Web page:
When it comes to the world outside the cockpit there are other significant design settings to enable or enhance your probably soon to be the sore neck influence on proceedings. Enemy ships leave a clear red line behind them, far more than normally found in your typical hunting dog, just to make it a little easier for crane at them. the integrity of the hull can be increased by collecting floating armor packages I will say it was an experience that arcade green glow tell tale in the context of explosions and general chaos ensuing space around them .
Review originally featured on Angel's Guilty Pleasures
Phoebe Meadows is on trial for her life.
After freeing her half-brother, Baldur, Phoebe is set to stand before the Council in Asgard to answer for her actions. The threat of exile if she’s found guilty looms, not to mention the added stress of meeting her real father for the first time.
Upon entering Asgard, Phoebe discovers new allies in a half-brother she’s never met as well as an oracle who is in possession of valuable information. A little added help couldn’t have come at a better time, because when Phoebe is tossed into an unknown realm, she’s only armed with Gundren, a jewel, and her wits.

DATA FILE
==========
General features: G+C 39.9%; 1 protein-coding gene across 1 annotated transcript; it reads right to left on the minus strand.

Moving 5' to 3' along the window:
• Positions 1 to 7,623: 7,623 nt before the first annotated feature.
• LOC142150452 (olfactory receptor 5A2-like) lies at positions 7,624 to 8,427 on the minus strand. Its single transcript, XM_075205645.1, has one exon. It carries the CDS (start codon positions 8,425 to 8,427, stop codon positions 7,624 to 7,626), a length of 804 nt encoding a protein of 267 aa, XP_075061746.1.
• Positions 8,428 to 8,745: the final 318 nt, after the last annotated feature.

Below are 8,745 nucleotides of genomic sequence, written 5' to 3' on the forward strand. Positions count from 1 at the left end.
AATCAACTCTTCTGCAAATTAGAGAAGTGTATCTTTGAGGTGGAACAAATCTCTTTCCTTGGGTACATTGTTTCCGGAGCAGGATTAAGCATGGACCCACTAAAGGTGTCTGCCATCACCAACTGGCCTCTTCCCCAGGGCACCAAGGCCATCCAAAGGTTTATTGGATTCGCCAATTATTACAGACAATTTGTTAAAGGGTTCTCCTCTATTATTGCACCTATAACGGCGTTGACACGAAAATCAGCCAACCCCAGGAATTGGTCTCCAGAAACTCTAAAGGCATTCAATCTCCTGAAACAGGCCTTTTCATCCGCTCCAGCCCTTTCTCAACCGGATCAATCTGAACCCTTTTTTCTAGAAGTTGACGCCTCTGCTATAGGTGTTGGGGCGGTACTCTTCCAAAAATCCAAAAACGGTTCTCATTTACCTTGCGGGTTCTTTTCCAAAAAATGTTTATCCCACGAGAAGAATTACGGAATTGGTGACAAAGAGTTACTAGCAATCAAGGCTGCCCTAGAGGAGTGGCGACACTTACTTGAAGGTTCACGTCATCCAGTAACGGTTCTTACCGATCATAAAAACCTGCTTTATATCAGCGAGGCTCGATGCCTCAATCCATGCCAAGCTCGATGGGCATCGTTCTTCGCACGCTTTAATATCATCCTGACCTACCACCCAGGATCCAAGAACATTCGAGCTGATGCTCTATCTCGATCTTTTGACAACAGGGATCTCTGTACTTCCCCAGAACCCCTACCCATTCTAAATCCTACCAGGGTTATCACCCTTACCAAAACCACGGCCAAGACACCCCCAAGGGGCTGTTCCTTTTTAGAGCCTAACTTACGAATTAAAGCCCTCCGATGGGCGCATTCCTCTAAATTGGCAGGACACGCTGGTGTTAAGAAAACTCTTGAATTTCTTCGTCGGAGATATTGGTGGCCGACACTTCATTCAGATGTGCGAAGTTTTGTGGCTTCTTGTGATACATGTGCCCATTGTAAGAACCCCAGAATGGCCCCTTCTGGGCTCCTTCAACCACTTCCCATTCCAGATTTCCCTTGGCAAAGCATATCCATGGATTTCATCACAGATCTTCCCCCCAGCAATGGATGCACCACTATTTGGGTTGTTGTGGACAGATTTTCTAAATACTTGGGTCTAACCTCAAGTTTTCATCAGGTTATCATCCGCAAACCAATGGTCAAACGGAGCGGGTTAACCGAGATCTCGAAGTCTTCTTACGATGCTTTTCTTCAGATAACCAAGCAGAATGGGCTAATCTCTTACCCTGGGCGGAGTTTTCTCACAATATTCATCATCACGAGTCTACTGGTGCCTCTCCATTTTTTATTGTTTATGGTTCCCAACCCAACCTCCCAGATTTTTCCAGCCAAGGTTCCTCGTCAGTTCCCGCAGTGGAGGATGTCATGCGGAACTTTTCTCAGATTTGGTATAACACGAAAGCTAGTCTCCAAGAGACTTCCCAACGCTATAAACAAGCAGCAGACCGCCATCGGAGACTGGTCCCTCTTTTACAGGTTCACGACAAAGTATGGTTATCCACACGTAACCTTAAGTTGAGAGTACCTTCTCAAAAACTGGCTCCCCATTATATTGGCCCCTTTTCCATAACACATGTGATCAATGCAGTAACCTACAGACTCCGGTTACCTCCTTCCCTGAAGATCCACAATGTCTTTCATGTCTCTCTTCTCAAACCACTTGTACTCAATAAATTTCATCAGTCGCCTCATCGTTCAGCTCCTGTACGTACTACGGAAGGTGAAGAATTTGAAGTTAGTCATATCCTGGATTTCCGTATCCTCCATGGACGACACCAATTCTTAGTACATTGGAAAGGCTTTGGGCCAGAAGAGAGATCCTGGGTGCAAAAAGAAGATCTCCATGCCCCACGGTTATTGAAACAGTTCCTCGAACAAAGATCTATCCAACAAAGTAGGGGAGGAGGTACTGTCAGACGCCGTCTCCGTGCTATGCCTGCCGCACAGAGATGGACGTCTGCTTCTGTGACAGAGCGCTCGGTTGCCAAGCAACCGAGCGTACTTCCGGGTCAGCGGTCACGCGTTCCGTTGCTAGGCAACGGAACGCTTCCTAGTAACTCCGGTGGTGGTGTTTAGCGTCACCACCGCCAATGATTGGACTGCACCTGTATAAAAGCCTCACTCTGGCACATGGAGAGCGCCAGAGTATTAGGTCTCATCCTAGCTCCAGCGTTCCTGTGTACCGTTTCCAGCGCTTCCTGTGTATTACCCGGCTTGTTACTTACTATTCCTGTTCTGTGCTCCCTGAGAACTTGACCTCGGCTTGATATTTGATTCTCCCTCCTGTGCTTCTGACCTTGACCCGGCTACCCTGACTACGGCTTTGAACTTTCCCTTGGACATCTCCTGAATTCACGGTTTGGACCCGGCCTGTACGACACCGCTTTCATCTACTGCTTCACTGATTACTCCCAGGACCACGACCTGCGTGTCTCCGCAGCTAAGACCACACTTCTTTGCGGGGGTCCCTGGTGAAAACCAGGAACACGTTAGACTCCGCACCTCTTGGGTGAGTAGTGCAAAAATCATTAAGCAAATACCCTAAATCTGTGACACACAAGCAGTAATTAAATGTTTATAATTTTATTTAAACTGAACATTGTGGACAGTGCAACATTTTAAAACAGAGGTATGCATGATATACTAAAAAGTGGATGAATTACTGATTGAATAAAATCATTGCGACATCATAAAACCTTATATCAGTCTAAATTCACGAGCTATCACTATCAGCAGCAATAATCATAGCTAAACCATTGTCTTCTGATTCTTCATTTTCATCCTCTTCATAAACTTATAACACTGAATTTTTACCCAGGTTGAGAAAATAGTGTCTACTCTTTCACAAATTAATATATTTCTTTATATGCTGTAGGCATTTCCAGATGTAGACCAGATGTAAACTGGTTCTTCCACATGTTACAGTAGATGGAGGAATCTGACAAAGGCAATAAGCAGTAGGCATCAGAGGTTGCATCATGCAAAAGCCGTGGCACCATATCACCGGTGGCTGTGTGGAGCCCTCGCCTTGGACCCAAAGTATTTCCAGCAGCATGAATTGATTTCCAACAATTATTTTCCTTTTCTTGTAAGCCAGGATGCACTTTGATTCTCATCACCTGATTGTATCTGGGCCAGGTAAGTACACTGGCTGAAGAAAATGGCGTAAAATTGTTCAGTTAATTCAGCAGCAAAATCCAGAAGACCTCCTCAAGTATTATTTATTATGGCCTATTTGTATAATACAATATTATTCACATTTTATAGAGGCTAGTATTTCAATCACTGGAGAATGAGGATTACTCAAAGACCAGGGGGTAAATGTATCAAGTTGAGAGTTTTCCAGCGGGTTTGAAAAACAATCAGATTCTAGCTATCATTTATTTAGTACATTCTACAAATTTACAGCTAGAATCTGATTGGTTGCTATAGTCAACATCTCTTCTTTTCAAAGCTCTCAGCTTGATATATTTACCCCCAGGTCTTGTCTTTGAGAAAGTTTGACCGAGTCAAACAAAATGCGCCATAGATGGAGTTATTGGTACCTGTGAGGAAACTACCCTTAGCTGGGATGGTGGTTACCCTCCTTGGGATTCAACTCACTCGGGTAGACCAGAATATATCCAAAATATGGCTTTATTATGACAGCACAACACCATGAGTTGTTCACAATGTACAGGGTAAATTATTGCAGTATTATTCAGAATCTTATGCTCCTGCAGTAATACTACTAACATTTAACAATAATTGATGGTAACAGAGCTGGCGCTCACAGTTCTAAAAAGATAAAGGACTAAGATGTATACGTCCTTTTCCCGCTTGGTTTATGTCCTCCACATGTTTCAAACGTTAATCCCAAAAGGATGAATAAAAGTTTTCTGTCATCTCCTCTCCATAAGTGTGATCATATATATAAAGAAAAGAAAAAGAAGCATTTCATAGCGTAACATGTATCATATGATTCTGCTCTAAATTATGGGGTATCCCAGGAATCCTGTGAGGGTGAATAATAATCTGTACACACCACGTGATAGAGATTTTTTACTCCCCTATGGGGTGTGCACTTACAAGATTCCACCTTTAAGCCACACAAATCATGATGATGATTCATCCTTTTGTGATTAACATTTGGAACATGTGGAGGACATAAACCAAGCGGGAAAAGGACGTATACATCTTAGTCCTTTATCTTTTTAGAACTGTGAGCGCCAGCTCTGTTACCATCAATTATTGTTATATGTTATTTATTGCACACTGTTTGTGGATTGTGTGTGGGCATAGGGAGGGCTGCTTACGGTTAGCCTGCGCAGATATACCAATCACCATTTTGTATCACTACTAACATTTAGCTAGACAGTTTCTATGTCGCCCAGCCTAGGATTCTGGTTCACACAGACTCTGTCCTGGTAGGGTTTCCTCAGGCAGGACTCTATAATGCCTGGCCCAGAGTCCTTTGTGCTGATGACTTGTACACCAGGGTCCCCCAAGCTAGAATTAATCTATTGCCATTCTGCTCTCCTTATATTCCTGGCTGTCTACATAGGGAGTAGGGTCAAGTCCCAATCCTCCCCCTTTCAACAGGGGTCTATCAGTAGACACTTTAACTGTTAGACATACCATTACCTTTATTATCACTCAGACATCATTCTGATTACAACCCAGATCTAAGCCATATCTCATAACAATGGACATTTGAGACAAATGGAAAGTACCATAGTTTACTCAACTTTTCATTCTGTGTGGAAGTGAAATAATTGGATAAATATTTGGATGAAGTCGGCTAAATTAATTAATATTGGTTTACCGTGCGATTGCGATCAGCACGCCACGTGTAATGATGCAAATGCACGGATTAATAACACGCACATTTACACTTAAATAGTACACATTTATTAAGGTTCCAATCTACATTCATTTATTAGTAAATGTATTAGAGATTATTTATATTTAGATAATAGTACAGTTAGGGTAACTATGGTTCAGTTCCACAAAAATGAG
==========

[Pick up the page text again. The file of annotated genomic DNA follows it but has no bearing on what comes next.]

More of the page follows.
When Loki shows up, all bets are off. The trickster god throws a wrench in Phoebe’s plans and kidnaps Fen, her only ally. And just when she thinks she sees the light at the end of the tunnel, Phoebe finds she has to defeat one last obstacle: The Norns.
And they aren’t planning to go down without a fight…
Exiled is book three in the Phoebe Meadows series by Amanda Carlson. It’s a series that needs to be read in order.
We are treated to another fast-paced adventure. This one didn’t have as much action/battles, but it was still a high energy adventure. Phoebe is thrown into a world, she doesn’t fully understand. She has gained friends and allies along the way, but now she’s going to Asgard, not to visit, but to stand trial.
This book was amazing! I loved the detail and description of Asgard and Helheim. I love the Norse mythology and the authors own spin on it. It was wonderful to explore new places and revisit old friends. Their is no rest for Phoebe and if she wants to have a future, she must find away to complete her mission or die. She faces new enemies, challenges, and gets to meet more family. The romance between Fen and her is still strong. Sam is still around and what a whopper of a twist at the end with her.
This series is a lot of fun. It’s action-packed and fast-paced urban fantasy. I’m eagerly waiting to see what’s next for our band of characters.
Rated: 4 Stars
*Disclaimer: I received a complimentary copy provided by Amanda Carlson with the sole purpose of an honest review. All thoughts, comments and ratings are my own.
Was this review helpful? If so, please consider liking it on Goodreads (Angela)!